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  • mediazioni e arbitrati, risoluzione alternativa delle controversie e servizi di mediazione e arbitrato

    » 10/05/2011, 00.00


    Attacks against Coptic churches, part of a plan to expel Egypt’s Christians

    In Upper Egypt, Salafis attack two churches are in less than three days. A plan hatched in Saudi Arabia would see Egypt come under an Islamic regime without any place for other religions.
    Cairo (AsiaNews) – Recent attacks against Coptic churches in Merinab (Aswan) and Elmadmar (Sohag) are part of a strategy promoted by Saudi Arabia to use its petrodollars to bring the country under a radical Islamic regime, sources in Cairo told AsiaNews. The latter are fearful of a mass exodus by Egypt’s minority Christians.

    On Sunday in Merinab (Aswan, Upper Egypt), more than 3,000 Muslims, incited by their local imam, set fire to the local Coptic church after they accused Christians of building it without a permit.

    On Monday, a group of Muslims in Elmadmar, (Sohag province, Upper Egypt) tried to tear down Saint Mary Church, but were repulsed by police sent to rescue the Christian community. However, none of the attackers were arrested.

    Today, about 500 Christians demonstrated in front of the Governatorate building in Bani Suef (Aswan) demanding the reconstruction of the church of Merinab and the governor’s resignation.

    Sources say Egypt’s military is powerless against attacks by Salafis who use money and promises to turn people in the poorest regions of the country against Christians.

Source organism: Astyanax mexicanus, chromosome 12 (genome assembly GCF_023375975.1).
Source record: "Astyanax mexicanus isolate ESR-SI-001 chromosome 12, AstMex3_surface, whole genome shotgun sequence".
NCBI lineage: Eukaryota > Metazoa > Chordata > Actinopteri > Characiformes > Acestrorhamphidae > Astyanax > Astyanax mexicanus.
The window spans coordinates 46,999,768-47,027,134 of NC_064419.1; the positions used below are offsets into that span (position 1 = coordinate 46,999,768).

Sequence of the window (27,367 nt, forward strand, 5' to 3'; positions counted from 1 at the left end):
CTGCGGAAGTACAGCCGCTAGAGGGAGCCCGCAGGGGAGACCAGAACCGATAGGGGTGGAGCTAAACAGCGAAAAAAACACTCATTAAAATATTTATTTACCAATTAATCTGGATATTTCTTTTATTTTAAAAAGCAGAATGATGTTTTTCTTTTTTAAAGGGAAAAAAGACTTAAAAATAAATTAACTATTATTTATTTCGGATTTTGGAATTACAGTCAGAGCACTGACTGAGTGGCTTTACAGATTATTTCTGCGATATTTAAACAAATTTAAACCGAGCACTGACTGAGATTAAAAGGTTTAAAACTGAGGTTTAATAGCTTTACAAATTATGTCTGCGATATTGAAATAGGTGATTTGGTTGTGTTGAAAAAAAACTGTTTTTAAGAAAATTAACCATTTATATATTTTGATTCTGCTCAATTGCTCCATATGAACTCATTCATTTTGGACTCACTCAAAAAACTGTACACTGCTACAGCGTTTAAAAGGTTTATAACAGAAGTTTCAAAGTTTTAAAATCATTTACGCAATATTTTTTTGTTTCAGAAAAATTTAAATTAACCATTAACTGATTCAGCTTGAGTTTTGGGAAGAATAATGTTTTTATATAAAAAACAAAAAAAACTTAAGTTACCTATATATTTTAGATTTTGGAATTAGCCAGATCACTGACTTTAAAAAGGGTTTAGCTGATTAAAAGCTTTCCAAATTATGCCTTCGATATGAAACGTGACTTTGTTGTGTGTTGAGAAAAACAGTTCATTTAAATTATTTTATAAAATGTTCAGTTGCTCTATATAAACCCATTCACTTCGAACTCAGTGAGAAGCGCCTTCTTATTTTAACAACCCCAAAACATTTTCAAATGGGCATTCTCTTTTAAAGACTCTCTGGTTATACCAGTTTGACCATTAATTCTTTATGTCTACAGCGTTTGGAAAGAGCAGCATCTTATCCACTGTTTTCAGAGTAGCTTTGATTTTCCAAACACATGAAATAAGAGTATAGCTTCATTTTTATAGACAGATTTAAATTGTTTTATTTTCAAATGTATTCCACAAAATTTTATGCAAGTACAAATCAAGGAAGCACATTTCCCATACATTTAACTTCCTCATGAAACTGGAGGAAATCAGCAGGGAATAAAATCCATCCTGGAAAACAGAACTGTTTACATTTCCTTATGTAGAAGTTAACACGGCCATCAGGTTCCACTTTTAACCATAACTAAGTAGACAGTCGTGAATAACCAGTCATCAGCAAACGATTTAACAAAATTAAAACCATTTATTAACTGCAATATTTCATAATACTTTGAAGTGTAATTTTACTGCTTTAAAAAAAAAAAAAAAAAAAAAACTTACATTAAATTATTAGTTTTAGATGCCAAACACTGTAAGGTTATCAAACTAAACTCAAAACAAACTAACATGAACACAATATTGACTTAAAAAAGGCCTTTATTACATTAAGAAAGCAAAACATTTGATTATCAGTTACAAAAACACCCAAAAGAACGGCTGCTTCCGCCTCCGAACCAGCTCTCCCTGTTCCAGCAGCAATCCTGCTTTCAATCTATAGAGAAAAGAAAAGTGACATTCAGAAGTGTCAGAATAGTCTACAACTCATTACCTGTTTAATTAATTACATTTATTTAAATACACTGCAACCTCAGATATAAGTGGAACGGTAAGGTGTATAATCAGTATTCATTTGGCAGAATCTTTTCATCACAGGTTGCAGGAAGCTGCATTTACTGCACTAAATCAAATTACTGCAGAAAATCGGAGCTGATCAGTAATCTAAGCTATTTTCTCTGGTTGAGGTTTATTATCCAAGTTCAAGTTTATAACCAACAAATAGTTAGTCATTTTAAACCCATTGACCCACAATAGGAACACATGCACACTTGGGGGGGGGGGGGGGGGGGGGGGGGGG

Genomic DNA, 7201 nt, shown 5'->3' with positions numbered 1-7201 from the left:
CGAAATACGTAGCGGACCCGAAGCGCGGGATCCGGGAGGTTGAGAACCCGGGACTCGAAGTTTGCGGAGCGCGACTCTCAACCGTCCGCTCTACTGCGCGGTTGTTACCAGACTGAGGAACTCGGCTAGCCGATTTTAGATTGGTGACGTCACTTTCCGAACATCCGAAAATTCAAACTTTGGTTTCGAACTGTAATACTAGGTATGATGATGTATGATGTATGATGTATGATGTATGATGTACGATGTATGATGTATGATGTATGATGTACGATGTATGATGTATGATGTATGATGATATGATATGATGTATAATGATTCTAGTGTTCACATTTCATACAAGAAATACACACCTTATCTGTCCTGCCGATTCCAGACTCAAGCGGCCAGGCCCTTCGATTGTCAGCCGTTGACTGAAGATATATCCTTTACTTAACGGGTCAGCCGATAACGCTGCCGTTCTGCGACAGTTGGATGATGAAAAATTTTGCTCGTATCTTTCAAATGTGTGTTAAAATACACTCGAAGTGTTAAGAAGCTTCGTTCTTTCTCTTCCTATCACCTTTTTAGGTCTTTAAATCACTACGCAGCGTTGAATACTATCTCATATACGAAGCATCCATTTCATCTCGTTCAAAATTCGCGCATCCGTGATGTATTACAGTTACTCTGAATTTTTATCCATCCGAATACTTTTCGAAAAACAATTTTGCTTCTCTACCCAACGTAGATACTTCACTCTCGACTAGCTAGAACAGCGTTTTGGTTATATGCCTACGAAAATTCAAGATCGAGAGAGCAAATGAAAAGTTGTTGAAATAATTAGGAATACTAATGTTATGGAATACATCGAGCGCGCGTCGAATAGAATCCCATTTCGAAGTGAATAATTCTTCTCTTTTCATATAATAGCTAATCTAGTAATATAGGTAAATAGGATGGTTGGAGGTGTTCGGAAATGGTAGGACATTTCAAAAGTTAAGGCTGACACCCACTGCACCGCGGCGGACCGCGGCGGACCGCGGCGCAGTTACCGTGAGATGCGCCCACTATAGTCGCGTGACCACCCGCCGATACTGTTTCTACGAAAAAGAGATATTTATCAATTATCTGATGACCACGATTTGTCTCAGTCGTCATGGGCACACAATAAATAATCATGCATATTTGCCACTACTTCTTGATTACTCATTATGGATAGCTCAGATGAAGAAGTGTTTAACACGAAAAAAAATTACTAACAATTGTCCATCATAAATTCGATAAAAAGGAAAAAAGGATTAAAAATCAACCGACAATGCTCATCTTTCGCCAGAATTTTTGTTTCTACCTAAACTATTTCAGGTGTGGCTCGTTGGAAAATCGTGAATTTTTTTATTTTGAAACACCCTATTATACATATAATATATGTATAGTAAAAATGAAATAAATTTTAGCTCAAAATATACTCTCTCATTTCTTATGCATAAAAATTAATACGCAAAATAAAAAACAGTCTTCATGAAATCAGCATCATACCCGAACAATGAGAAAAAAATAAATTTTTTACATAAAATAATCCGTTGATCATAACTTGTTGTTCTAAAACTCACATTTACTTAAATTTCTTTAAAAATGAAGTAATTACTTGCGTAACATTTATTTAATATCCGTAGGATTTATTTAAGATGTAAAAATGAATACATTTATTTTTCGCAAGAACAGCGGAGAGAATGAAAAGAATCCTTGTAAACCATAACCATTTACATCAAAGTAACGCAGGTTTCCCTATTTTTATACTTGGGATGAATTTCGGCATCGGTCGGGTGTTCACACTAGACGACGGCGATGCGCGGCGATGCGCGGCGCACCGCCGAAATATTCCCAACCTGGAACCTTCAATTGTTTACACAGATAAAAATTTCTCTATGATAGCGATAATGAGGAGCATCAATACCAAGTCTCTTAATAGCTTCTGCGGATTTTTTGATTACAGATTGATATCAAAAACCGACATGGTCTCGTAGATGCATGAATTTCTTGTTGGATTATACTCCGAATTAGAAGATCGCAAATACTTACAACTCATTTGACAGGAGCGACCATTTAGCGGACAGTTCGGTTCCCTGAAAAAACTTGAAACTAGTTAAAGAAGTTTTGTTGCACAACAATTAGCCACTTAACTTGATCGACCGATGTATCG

The extremist group is spreading across the Middle East, Egypt, Syria, Libya, Tunisia, Iraq, and Lebanon.

    Salafis are taking advantage of the region’s instability to get caretaker governments to impose their ideology based on Sharia and Islam’s supremacy on other religions.

    According to a recent report cited by the Assyrian News Agency (Aina), about 100,000 Christians have already left the country since Mubarak’s fall.

    “The figure is an exaggeration,” sources told AsiaNews, “but many Copts are indeed leaving the country. In Upper Egypt, but also Cairo and Alexandria, many parish churches lay empty. People are afraid and believe that if the Muslim Brotherhood wins, there will be no place for Christians in the country.” (S.C.)
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    See also

    26/07/2011 EGYPT
    The chaos in ruling military council helping Muslim Brotherhood and Salafis
    Following clashes in Cairo on Sunday that left 298 people injured, the situation appears to be slipping out of control from the military. Ranking officer denies any rumours the Council wants to set up another authoritarian regime. For Fr Greiche, Egypt is in chaos and badly run. Many Christians and Muslims fear the country is sliding towards extremism.

    22/11/2011 EGYPT
    Christians and Muslims in Tahrir Square want the military to quit
    Local sources say 400,000 people are in the square. The Muslim Brotherhood and Salafis are ejected from the rally. Police use tear gas against protesters. Hundreds are injured in clashes as protests touch Alexandria, Suez and Damietta.

    19/09/2011 EGYPT
    Military and Muslim Brotherhood, dangerous players in the 21 November election
    The military’s silence is a worrying sign. The young people of Tahrir Square are too divided and disorganised to play any major role in the country’s political debates.

    16/01/2013 EGYPT
    Egypt, Islamic extremists demolish Coptic church property in Fayyum
    The attack took place yesterday afternoon. The attackers destroyed a parish hall and community center. They were under construction. Spokesman for the Catholic Church: "By now attacks are on the agenda."

    05/08/2013 EGYPT
    As anti-Christian attacks continue, trial against Muslim Brotherhood leaders set for 25 August
    More clashes are feared as the Brotherhood continues its sit-in despite bans by the army and the Interior Ministry. General Al-Sisi talks to Salafists. Envoys from the US, EU, UAE, and Qatar visit Cairo. Al Qaeda accuses Christians of complicity with the "coup" as attacks on churches and faithful continue.

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